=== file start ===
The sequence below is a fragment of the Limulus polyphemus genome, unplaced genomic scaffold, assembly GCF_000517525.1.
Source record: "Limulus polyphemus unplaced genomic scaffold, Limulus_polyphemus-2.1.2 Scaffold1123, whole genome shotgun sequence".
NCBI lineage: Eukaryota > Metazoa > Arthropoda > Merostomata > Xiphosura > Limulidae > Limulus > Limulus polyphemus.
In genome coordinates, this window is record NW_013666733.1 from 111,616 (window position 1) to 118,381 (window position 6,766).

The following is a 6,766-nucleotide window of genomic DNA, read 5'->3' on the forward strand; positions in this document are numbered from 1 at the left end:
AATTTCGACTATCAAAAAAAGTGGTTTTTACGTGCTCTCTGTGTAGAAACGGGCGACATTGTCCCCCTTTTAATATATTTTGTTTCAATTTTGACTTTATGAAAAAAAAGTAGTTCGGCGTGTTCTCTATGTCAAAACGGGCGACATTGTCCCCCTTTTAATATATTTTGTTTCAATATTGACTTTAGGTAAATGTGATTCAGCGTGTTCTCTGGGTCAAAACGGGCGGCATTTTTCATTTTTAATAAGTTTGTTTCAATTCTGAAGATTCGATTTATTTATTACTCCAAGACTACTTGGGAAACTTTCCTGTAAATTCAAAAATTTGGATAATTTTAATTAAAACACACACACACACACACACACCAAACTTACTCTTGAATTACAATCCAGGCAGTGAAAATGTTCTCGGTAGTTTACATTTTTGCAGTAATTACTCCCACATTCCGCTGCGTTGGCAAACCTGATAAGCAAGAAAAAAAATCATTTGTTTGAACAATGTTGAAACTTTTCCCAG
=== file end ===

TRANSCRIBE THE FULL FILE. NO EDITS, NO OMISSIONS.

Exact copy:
The sequence below is a fragment of the Limulus polyphemus genome, unplaced genomic scaffold, assembly GCF_000517525.1.
Source record: "Limulus polyphemus unplaced genomic scaffold, Limulus_polyphemus-2.1.2 Scaffold1123, whole genome shotgun sequence".
NCBI lineage: Eukaryota > Metazoa > Arthropoda > Merostomata > Xiphosura > Limulidae > Limulus > Limulus polyphemus.
In genome coordinates, this window is record NW_013666733.1 from 111,616 (window position 1) to 118,381 (window position 6,766).

The following is a 6,766-nucleotide window of genomic DNA, read 5'->3' on the forward strand; positions in this document are numbered from 1 at the left end:
AATTTCGACTATCAAAAAAAGTGGTTTTTACGTGCTCTCTGTGTAGAAACGGGCGACATTGTCCCCCTTTTAATATATTTTGTTTCAATTTTGACTTTATGAAAAAAAAGTAGTTCGGCGTGTTCTCTATGTCAAAACGGGCGACATTGTCCCCCTTTTAATATATTTTGTTTCAATATTGACTTTAGGTAAATGTGATTCAGCGTGTTCTCTGGGTCAAAACGGGCGGCATTTTTCATTTTTAATAAGTTTGTTTCAATTCTGAAGATTCGATTTATTTATTACTCCAAGACTACTTGGGAAACTTTCCTGTAAATTCAAAAATTTGGATAATTTTAATTAAAACACACACACACACACACACACCAAACTTACTCTTGAATTACAATCCAGGCAGTGAAAATGTTCTCGGTAGTTTACATTTTTGCAGTAATTACTCCCACATTCCGCTGCGTTGGCAAACCTGATAAGCAAGAAAAAAAATCATTTGTTTGAACAATGTTGAAACTTTTCCCAG